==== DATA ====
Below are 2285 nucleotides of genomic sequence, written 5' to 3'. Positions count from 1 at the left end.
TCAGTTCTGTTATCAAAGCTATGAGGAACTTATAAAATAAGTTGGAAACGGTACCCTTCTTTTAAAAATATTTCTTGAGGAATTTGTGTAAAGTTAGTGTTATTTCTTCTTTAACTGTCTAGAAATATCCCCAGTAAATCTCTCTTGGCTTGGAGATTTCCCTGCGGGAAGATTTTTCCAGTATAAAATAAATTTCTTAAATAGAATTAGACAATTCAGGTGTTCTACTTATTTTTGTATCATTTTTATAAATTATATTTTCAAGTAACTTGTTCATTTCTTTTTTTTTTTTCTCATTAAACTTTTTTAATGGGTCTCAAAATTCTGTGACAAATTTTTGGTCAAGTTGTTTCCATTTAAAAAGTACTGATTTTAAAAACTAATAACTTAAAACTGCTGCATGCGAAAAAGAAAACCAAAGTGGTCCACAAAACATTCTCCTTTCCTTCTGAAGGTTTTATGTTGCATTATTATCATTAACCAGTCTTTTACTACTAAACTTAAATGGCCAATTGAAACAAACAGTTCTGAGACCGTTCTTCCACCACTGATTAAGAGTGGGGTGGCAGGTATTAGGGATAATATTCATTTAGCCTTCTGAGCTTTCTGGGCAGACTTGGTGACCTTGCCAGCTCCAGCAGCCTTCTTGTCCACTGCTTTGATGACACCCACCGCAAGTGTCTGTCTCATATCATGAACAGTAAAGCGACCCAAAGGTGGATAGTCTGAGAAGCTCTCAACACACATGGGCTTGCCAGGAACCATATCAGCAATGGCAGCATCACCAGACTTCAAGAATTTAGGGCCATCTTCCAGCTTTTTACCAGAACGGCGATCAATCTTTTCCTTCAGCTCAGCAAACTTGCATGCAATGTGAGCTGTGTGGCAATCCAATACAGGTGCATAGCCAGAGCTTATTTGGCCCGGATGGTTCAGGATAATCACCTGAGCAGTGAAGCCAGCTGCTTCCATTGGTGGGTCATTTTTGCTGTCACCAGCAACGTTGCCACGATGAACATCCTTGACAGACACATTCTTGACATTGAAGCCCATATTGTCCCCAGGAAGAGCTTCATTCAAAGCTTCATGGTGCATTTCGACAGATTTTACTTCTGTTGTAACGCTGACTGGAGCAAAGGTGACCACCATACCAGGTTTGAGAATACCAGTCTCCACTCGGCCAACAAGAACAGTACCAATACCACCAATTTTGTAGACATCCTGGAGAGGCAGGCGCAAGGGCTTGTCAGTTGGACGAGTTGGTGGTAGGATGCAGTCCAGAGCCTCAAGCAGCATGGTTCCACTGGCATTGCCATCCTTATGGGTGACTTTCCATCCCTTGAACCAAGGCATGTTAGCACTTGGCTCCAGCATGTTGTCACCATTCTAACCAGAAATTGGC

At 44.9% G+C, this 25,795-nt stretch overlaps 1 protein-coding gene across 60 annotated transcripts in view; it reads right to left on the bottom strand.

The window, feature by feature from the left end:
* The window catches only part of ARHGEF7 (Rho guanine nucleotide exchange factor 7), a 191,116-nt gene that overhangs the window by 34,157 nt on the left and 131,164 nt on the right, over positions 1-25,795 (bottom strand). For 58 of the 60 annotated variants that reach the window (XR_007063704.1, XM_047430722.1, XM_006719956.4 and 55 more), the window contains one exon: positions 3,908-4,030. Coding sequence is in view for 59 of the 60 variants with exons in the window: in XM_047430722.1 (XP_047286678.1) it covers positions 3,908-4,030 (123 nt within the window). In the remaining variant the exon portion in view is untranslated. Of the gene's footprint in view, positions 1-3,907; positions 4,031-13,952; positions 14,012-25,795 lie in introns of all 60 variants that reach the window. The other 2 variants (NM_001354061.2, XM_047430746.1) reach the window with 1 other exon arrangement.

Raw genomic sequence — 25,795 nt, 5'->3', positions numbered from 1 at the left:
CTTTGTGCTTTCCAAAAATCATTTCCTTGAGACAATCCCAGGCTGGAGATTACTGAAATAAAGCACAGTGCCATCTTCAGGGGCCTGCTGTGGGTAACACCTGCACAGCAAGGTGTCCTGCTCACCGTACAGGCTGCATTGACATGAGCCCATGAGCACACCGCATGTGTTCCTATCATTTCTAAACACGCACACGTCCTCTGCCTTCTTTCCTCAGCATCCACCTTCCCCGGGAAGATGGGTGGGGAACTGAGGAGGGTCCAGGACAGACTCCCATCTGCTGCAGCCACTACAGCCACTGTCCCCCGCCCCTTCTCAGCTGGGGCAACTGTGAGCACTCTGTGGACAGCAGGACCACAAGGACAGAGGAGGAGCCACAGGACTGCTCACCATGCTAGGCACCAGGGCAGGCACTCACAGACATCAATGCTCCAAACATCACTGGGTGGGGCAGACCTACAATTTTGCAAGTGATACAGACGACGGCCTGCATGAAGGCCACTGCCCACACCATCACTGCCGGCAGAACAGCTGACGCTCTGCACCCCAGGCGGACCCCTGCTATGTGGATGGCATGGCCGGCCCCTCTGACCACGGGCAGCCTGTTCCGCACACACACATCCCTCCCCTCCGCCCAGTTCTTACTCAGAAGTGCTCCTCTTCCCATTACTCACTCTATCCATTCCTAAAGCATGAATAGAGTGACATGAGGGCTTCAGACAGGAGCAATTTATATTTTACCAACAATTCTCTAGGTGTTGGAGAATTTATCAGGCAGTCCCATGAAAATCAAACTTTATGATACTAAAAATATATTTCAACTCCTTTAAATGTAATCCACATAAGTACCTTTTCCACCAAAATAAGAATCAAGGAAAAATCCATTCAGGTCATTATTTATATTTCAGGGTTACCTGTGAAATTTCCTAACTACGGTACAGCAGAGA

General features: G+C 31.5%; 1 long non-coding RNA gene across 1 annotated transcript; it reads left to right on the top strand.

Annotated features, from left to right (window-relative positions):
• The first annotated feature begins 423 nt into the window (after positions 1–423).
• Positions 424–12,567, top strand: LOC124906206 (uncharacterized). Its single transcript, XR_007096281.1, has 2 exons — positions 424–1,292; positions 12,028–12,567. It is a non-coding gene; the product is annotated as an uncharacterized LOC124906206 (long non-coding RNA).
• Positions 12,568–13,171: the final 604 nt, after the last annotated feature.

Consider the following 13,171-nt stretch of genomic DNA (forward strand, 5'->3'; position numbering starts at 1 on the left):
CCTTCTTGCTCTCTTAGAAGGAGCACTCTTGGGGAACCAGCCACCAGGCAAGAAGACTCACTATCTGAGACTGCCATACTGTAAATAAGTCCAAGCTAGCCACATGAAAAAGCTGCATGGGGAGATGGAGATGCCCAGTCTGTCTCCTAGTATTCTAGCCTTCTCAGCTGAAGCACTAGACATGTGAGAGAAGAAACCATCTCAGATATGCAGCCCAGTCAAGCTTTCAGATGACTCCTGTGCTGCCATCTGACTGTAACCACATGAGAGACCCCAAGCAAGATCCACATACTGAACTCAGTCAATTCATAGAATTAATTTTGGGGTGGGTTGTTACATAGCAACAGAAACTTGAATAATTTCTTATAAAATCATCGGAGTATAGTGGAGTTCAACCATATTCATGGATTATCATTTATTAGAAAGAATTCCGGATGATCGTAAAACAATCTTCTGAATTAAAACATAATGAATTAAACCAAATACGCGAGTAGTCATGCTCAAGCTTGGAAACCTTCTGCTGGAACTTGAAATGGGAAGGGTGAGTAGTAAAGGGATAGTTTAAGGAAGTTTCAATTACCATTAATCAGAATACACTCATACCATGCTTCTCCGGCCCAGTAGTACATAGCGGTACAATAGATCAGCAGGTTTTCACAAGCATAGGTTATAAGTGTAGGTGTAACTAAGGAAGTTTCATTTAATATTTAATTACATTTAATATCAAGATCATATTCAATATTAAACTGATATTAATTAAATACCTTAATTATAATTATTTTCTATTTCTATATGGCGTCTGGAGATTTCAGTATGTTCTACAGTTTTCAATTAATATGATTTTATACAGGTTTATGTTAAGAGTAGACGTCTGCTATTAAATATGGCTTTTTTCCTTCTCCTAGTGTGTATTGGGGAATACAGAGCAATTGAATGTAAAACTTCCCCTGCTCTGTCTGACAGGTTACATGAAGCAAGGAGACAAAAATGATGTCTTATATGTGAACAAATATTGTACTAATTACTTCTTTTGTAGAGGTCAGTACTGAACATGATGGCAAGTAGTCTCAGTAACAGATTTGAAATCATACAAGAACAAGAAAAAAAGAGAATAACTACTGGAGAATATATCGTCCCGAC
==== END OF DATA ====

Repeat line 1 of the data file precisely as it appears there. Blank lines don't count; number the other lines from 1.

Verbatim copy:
Below are 2285 nucleotides of genomic sequence, written 5' to 3'. Positions count from 1 at the left end.